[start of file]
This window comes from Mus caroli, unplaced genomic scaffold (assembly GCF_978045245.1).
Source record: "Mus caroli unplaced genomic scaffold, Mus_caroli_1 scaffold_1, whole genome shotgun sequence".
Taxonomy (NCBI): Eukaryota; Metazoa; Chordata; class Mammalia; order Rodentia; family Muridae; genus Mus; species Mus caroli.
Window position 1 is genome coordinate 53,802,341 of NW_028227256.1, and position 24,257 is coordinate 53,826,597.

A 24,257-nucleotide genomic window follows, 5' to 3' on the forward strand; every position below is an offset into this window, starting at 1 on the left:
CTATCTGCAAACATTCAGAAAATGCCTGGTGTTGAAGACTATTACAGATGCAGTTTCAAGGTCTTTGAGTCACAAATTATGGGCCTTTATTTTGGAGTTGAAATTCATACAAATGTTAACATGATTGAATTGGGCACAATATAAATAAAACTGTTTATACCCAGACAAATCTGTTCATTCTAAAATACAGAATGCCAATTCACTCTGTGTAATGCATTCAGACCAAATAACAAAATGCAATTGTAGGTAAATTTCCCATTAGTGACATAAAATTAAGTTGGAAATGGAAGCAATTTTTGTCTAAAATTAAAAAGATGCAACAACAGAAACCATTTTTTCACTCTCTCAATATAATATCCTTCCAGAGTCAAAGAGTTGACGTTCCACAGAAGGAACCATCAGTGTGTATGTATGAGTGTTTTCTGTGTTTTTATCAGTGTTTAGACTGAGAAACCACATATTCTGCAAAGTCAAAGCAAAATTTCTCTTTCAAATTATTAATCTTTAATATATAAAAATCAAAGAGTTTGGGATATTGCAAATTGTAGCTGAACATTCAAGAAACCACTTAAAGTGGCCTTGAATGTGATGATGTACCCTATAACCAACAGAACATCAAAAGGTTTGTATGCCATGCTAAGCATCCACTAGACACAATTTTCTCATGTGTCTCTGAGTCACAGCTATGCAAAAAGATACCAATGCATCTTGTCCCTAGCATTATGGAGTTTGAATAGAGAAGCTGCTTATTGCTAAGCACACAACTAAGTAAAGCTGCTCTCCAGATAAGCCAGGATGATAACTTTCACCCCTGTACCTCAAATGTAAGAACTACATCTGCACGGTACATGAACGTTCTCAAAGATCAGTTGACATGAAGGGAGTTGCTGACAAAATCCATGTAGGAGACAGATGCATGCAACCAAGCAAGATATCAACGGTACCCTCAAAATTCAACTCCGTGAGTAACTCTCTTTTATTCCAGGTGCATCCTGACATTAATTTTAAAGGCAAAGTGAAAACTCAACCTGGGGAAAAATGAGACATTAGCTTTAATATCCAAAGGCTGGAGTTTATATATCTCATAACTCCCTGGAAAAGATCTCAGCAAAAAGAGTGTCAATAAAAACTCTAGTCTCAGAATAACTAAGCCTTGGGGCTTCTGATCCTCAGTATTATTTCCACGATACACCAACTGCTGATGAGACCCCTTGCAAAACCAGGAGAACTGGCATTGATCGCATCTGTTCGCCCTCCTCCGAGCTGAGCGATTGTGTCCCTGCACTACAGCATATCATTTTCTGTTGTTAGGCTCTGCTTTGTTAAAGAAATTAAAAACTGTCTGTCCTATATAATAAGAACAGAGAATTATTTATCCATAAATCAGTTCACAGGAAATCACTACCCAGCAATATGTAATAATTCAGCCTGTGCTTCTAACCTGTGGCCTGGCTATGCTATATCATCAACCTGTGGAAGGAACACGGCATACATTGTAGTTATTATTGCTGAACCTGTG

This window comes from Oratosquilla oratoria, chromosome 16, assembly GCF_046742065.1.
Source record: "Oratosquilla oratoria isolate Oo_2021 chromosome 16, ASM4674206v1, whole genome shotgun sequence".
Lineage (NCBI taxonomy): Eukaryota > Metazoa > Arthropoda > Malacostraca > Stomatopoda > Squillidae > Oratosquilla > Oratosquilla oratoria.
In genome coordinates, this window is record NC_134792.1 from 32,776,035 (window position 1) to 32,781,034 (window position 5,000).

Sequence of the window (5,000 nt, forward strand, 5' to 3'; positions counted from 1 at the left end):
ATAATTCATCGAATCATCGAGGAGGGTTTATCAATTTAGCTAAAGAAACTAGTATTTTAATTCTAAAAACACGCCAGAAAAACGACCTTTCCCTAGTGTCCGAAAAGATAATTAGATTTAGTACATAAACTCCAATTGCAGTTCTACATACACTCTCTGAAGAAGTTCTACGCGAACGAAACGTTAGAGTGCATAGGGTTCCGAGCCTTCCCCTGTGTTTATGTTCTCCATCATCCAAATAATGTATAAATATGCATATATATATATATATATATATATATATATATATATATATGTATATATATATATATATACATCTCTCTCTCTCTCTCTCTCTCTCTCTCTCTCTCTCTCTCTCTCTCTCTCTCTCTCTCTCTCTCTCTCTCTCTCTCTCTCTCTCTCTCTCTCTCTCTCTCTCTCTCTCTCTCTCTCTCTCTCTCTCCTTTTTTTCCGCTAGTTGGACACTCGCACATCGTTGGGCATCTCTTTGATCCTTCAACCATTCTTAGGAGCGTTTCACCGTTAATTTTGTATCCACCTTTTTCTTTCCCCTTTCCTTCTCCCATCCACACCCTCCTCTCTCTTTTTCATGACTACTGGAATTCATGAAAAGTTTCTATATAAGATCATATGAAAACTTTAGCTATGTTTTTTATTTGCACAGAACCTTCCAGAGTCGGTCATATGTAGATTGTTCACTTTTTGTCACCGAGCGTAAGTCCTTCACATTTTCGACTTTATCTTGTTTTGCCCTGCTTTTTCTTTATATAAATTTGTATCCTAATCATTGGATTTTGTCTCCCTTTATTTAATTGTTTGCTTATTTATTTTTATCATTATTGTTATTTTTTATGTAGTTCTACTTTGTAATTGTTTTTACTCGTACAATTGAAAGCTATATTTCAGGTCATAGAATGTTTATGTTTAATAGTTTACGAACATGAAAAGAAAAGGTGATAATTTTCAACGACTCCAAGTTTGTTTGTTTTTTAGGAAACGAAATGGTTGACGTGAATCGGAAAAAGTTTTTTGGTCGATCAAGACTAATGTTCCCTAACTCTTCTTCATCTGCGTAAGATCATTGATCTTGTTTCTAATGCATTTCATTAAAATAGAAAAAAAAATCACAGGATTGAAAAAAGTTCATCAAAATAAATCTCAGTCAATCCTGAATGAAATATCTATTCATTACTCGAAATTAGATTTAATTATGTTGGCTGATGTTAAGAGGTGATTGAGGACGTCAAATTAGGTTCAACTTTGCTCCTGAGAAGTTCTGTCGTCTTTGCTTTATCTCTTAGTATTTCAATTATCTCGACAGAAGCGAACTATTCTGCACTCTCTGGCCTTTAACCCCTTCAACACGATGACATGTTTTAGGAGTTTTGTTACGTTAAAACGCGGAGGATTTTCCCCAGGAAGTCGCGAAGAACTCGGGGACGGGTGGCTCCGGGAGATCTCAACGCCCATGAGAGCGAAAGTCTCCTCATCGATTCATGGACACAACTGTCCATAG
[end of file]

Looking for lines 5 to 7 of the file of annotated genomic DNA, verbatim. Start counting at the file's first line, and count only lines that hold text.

A 24,257-nucleotide genomic window follows, 5' to 3' on the forward strand; every position below is an offset into this window, starting at 1 on the left:
CTATCTGCAAACATTCAGAAAATGCCTGGTGTTGAAGACTATTACAGATGCAGTTTCAAGGTCTTTGAGTCACAAATTATGGGCCTTTATTTTGGAGTTGAAATTCATACAAATGTTAACATGATTGAATTGGGCACAATATAAATAAAACTGTTTATACCCAGACAAATCTGTTCATTCTAAAATACAGAATGCCAATTCACTCTGTGTAATGCATTCAGACCAAATAACAAAATGCAATTGTAGGTAAATTTCCCATTAGTGACATAAAATTAAGTTGGAAATGGAAGCAATTTTTGTCTAAAATTAAAAAGATGCAACAACAGAAACCATTTTTTCACTCTCTCAATATAATATCCTTCCAGAGTCAAAGAGTTGACGTTCCACAGAAGGAACCATCAGTGTGTATGTATGAGTGTTTTCTGTGTTTTTATCAGTGTTTAGACTGAGAAACCACATATTCTGCAAAGTCAAAGCAAAATTTCTCTTTCAAATTATTAATCTTTAATATATAAAAATCAAAGAGTTTGGGATATTGCAAATTGTAGCTGAACATTCAAGAAACCACTTAAAGTGGCCTTGAATGTGATGATGTACCCTATAACCAACAGAACATCAAAAGGTTTGTATGCCATGCTAAGCATCCACTAGACACAATTTTCTCATGTGTCTCTGAGTCACAGCTATGCAAAAAGATACCAATGCATCTTGTCCCTAGCATTATGGAGTTTGAATAGAGAAGCTGCTTATTGCTAAGCACACAACTAAGTAAAGCTGCTCTCCAGATAAGCCAGGATGATAACTTTCACCCCTGTACCTCAAATGTAAGAACTACATCTGCACGGTACATGAACGTTCTCAAAGATCAGTTGACATGAAGGGAGTTGCTGACAAAATCCATGTAGGAGACAGATGCATGCAACCAAGCAAGATATCAACGGTACCCTCAAAATTCAACTCCGTGAGTAACTCTCTTTTATTCCAGGTGCATCCTGACATTAATTTTAAAGGCAAAGTGAAAACTCAACCTGGGGAAAAATGAGACATTAGCTTTAATATCCAAAGGCTGGAGTTTATATATCTCATAACTCCCTGGAAAAGATCTCAGCAAAAAGAGTGTCAATAAAAACTCTAGTCTCAGAATAACTAAGCCTTGGGGCTTCTGATCCTCAGTATTATTTCCACGATACACCAACTGCTGATGAGACCCCTTGCAAAACCAGGAGAACTGGCATTGATCGCATCTGTTCGCCCTCCTCCGAGCTGAGCGATTGTGTCCCTGCACTACAGCATATCATTTTCTGTTGTTAGGCTCTGCTTTGTTAAAGAAATTAAAAACTGTCTGTCCTATATAATAAGAACAGAGAATTATTTATCCATAAATCAGTTCACAGGAAATCACTACCCAGCAATATGTAATAATTCAGCCTGTGCTTCTAACCTGTGGCCTGGCTATGCTATATCATCAACCTGTGGAAGGAACACGGCATACATTGTAGTTATTATTGCTGAACCTGTG

This window comes from Oratosquilla oratoria, chromosome 16, assembly GCF_046742065.1.